Silent Hill: Revelation

Posted two years ago today!

Hardly Hobbies

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Why is Pyramid Head even here?!

Oh, where to start? Silent Hill: Revelation has been on Netflix so I’ve been meaning to watch it in the comfort of my own living room for a while now. It is only an hour and a half of time spent wishing this wasn’t a sub par video game-to-film adaptation, even of its own niche. While I won’t put it on par with the last couple of Resident Evil movies they’ve churned out, it is still pretty abysmal.

I’m gonna go out on a limb here and assume the following people are the only ones who went out of their way to see this film: fans of the video game, fans of horror movies, and unfortunate tag alongs. I’m a fan of the video game, of course. Actually, Silent Hill 3 (the video game entry this is loosely based on) was the first Silent…

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Styx: Master of Shadows

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This may be the first time I’ve played as a goblin instead of killing them.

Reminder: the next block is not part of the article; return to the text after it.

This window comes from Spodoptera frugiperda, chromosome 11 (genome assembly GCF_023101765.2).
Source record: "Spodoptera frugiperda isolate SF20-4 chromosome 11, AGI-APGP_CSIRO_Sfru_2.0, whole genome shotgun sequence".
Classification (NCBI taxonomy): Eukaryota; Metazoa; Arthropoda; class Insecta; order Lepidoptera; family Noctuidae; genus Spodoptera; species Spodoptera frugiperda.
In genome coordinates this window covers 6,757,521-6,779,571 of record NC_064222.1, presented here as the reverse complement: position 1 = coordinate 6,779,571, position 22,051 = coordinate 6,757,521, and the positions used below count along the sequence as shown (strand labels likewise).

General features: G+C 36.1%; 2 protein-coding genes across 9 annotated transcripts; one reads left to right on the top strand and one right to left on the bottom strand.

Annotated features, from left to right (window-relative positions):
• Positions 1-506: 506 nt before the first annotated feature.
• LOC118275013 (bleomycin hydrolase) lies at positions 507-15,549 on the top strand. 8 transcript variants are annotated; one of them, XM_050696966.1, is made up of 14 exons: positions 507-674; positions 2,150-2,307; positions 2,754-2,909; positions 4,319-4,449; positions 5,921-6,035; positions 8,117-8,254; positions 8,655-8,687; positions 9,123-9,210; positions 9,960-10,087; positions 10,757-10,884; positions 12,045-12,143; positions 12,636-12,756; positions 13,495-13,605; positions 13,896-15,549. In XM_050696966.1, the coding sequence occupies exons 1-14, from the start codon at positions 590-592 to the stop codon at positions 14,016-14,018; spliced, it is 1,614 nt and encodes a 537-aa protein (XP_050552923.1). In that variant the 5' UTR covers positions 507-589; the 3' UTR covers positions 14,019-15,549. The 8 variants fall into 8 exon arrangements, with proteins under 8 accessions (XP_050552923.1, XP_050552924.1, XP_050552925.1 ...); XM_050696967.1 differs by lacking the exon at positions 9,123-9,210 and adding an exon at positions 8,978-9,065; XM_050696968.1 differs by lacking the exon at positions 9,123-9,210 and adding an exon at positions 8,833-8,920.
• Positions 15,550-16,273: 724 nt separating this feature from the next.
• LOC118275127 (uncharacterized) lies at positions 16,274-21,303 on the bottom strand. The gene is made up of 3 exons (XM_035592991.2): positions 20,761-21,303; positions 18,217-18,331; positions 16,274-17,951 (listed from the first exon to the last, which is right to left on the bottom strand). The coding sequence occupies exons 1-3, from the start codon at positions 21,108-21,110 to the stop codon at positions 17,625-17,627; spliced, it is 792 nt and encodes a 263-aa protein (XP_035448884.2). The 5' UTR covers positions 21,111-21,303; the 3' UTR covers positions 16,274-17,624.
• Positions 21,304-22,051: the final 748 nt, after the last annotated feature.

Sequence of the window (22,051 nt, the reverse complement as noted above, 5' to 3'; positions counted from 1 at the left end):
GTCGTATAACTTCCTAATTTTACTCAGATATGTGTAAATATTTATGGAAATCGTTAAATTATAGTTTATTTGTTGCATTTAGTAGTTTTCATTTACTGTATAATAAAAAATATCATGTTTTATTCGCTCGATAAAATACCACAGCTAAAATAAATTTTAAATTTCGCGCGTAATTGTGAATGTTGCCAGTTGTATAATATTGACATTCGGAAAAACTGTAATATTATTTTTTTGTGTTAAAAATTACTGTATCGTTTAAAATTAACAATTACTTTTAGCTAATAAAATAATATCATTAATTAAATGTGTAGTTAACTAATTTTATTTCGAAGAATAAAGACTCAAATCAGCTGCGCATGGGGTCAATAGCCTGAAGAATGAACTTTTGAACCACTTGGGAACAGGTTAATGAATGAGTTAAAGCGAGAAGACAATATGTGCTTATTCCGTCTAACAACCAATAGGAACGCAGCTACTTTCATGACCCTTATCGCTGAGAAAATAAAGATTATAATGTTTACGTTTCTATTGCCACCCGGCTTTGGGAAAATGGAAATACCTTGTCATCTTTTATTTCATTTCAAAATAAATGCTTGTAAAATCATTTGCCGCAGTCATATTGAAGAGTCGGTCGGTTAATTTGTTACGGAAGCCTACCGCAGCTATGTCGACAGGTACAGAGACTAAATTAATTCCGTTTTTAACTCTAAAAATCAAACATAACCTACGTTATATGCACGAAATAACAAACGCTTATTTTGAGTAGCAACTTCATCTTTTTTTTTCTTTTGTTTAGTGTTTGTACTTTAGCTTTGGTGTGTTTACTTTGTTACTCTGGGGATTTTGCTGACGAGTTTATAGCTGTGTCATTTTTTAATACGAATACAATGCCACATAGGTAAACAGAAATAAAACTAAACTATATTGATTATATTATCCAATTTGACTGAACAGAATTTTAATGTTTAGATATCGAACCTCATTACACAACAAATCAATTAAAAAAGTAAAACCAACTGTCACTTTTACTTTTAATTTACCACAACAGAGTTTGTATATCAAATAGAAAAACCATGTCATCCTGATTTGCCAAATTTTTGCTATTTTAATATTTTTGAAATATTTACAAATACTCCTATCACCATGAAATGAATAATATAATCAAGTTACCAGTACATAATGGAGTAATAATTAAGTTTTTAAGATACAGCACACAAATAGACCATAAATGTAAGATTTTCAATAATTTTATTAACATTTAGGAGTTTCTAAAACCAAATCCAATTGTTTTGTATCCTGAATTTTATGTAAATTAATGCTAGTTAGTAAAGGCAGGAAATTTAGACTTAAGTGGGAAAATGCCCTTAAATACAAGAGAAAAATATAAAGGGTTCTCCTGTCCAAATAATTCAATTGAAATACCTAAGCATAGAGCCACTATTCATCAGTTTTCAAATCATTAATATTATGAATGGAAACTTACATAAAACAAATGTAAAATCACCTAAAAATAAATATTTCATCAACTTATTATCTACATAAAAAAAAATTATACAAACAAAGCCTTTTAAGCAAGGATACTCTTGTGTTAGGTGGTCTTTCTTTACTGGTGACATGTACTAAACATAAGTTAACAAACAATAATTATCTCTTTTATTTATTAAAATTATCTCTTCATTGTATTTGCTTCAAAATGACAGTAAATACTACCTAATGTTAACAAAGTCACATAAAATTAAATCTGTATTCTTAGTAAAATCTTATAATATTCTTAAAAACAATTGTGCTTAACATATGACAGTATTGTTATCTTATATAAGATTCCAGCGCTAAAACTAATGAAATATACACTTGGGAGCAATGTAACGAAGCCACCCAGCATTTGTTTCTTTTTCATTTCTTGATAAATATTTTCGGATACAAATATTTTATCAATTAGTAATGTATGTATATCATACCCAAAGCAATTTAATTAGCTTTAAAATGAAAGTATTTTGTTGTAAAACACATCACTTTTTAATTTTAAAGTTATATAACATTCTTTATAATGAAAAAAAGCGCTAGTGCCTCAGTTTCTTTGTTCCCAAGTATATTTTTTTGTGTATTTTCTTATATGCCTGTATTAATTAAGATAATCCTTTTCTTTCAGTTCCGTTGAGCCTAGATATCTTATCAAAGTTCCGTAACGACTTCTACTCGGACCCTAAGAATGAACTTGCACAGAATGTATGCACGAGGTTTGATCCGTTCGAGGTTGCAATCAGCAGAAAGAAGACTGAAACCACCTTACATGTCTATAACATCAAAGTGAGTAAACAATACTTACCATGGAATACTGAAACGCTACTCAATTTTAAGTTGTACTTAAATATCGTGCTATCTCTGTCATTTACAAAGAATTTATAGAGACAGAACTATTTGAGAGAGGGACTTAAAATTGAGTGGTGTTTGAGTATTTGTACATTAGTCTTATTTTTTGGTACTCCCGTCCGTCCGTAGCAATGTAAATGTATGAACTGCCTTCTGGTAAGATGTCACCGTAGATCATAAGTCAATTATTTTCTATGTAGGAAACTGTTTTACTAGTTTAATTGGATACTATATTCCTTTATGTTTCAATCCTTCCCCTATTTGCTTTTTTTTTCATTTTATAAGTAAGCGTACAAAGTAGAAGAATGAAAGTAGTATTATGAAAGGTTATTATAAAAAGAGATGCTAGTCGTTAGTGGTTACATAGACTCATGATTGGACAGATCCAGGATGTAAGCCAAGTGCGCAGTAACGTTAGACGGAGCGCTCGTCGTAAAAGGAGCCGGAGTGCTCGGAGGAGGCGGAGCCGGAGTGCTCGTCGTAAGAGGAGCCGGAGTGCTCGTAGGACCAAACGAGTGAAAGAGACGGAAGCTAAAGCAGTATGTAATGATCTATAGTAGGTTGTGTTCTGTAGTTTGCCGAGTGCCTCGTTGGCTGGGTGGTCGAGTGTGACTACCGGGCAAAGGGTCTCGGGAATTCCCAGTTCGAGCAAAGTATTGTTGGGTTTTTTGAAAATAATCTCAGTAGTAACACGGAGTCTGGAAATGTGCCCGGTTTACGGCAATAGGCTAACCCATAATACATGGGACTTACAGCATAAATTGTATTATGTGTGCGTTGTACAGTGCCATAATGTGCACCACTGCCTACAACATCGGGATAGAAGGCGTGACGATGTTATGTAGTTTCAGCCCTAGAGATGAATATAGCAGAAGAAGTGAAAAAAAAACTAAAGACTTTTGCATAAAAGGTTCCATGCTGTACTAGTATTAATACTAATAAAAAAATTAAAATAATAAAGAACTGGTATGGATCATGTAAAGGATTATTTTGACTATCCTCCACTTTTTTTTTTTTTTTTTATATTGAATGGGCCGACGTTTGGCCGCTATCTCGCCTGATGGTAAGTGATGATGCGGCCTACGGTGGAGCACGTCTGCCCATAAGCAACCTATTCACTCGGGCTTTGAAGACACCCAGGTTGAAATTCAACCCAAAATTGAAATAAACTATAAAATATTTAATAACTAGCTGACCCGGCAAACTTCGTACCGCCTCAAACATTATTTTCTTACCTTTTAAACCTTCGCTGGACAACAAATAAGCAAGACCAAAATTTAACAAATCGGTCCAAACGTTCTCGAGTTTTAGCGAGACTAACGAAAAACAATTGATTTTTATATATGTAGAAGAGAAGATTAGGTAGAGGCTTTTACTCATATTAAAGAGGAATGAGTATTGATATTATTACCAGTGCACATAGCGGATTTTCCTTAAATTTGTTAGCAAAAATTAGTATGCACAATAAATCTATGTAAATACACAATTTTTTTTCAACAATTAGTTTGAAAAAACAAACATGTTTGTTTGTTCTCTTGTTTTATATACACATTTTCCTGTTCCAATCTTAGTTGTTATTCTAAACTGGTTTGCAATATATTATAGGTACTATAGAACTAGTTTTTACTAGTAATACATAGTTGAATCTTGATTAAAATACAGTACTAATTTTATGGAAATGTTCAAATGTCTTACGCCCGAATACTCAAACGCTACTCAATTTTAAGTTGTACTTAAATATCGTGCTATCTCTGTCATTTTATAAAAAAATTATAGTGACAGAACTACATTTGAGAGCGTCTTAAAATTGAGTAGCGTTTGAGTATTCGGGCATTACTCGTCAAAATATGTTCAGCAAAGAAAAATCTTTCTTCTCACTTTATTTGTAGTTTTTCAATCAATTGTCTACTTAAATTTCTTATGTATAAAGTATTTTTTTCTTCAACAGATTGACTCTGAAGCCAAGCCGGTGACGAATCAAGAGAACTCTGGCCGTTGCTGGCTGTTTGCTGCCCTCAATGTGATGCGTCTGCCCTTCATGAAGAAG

Styx: Master of Shadows was free to download on Playstation Network last month. Since then, I’ve sat down and played it for a handful of hours. I had no prior knowledge or experience with Of Orcs and Men, so I didn’t exactly know what I was getting myself into. Styx is a game for hardcore stealth fans. Not wannabes like me who play the Assassin’s Creed series and think that suffices.

I started off liking the game well enough. I didn’t hate it, but I didn’t absolutely love it either. I made respectable progress, getting through the first couple of areas while the game slowly unravels the multitude of tricks and skills Styx has up his sleeves. I appreciate, and find a bit funny, a few of his human-killing methods. For example: Styx can puke in a bowl of fruit to poison and kill people. The animation is complete with green goop and sound effects to boot. Can’t say I’ve seen that before. The vomiting also lends credence to the game’s darker tones. Styx is vulgar, often proudly swearing between bouts of puking. As someone who never tires of gratuitous vulgarity, I was quite pleased.

As with many other video games, you can unlock skills to empower your character. Styx has otherwordly powers such as becoming invisible, vomiting up clones, and using Amber *cough* Eagle *cough* Vision to detect enemies and find hidden markers. These abilities are made possible through the use of Amber, the stimulant drug du jour in this world. Leveling up these amber abilities can only be done while at the hideout. This feature was the first turn off for me. I was only able to get to the hideout once the entire time I played. I’m the kind of person who can’t wait to burn points and get more powerful as soon as I can. Waiting until the game allowed me to in a game where you’re slowly trudging from point A to B because you can’t get seen just killed it for me.